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Maryland's Assault Weapon Ban Deserves Strict Scrutiny, 4th Cir. Rules

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By Jonathan R. Tung, Esq. on February 10, 2016 5:59 AM

In a 2-1 decision, the Fourth Circuit vacated a ruling by a Maryland district court which held that the Firearms Safety Act of 2013 was constitutional under the erroneously applied standard of intermediate review. The case, Kolbe v. Hogan, has been sent back to the lower district court for another round under the more exacting strict scrutiny standard.

This practically ensures that the portion of the law banning assault weapons and large capacity magazines will be found unconstitutional. Compare this result to the recently decided Highland Park decision in the Second Circuit. NRA-ILA and other interested groups have been celebrating the Fourth Circuit's decision.

Martin O'Malley's Pet Act

The Firearm Safety Act of 2013 (FSA) had been the political pride and joy of Martin O'Malley, the governor of Maryland and once contender for the Democratic party nomination. O'Malley had repeatedly alluded to the FSA's enactment as an example of his leadership. But this didn't help him much.

District Applies Intermediate Scrutiny

Since FSA was a law regarding the use of guns, it was only a matter of moments before a suit would be filed. At the district level, the court applied a form of intermediate scrutiny. Under such a standard, the government must prove that the law regulating the prohibited behavior must advance an important government interest. With such wiggly language, the intermediate scrutiny standard was essentially nothing more than a slightly beefed up version of the familiar "rational basis" standard.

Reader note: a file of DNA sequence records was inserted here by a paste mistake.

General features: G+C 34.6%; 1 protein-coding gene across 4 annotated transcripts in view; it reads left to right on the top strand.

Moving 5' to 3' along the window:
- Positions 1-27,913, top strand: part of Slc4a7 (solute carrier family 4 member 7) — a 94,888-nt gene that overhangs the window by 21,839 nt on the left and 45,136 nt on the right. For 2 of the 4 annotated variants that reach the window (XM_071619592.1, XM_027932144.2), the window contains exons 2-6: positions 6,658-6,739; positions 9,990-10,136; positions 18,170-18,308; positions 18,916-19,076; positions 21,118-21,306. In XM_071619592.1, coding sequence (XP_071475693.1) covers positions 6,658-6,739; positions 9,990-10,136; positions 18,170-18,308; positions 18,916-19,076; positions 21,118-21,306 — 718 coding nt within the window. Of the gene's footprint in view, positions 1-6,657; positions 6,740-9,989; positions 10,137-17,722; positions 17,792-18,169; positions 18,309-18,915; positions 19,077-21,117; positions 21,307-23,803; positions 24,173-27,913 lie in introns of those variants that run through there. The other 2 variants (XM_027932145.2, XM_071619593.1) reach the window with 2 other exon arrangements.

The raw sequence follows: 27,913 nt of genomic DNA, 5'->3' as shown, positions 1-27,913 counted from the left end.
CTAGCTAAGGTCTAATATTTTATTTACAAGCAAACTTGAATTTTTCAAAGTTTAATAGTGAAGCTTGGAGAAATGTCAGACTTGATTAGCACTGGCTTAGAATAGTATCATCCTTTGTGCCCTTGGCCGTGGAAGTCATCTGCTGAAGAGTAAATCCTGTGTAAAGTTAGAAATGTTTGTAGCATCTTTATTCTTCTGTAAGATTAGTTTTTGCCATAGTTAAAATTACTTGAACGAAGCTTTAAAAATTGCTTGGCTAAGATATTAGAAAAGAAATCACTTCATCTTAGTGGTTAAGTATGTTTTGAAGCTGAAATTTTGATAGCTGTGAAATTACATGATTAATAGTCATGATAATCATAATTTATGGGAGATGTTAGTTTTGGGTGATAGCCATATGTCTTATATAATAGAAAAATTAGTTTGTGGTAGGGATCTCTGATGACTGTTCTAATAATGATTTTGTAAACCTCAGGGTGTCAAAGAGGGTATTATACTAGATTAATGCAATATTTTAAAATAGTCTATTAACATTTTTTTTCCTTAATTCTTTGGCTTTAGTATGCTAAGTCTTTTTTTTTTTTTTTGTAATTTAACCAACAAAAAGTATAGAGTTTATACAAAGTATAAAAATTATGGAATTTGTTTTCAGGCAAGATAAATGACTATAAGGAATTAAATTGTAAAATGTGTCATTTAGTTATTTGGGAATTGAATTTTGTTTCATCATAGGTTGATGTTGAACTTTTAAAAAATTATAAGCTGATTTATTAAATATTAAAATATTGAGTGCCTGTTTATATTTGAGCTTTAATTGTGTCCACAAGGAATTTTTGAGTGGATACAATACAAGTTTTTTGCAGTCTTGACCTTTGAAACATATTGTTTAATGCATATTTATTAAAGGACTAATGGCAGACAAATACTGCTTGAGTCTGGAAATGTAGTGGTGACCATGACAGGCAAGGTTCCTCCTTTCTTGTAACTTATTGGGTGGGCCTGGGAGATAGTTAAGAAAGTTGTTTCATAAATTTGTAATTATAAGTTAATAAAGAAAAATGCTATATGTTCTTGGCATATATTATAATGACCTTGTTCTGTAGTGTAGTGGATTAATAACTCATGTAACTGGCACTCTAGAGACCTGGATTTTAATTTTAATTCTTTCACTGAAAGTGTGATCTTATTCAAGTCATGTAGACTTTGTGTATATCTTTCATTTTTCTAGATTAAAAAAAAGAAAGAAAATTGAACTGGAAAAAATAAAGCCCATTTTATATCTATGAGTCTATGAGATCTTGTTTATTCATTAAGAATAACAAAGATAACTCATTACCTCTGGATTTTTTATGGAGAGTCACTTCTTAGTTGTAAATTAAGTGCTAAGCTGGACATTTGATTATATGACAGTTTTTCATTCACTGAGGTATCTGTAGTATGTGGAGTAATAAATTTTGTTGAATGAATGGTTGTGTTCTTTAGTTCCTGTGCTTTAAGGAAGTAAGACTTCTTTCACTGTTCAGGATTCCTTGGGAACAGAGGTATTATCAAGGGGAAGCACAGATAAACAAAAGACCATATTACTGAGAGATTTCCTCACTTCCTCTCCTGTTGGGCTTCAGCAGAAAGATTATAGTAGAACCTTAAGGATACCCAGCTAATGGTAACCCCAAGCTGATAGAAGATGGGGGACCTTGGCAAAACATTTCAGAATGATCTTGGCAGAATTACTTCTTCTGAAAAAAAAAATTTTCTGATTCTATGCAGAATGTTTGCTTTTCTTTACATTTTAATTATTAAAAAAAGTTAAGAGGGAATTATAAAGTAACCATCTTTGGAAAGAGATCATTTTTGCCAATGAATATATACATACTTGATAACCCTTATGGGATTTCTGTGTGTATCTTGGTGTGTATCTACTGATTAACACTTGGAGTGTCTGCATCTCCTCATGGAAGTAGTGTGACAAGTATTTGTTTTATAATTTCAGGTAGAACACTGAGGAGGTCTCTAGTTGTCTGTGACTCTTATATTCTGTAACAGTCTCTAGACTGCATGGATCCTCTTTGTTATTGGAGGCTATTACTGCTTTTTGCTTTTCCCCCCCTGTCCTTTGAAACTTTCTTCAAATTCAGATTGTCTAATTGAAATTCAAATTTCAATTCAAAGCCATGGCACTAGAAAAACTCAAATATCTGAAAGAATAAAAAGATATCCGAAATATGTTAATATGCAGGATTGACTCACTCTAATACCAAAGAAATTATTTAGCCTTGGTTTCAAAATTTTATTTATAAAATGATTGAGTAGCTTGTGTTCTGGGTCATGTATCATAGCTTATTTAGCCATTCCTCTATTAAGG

But intermediate scrutiny, according to the Fourth Circuit Court, was the incorrect standard. Better, at least to two judges, is strict scrutiny. The majority opinion cited two SCOTUS cases for their reasoning: D.C. v. Heller and McDonald v. Chicago. It also relied on a 3rd Circuit "common use" test eventually adopted by the Fourth Circuit in U.S. v. Chester. Strict scrutiny is the standard typically applied in legal controversies in which a "fundamental right" is regulated by the state. Application of this standard virtually guarantees a win for the plaintiff.

Magazines Are Guns

With regards to high capacity magazines, the circuit dismissed the attorney general's contention that magazines should not be even discussed because they are not weapons. The ubiquity of high capacity magazine, the circuit argued made them "common and standard." That characteristic alone makes them subject to the Second Amendment.

Destined for Supreme Court?

SCOTUS had been trying to punt the issue of whether there is a right to own assault weapons for sometime; and it did it again with Highland Park. Is it only a matter of time before the high court will have no choice but to take on this hot-potato issue?

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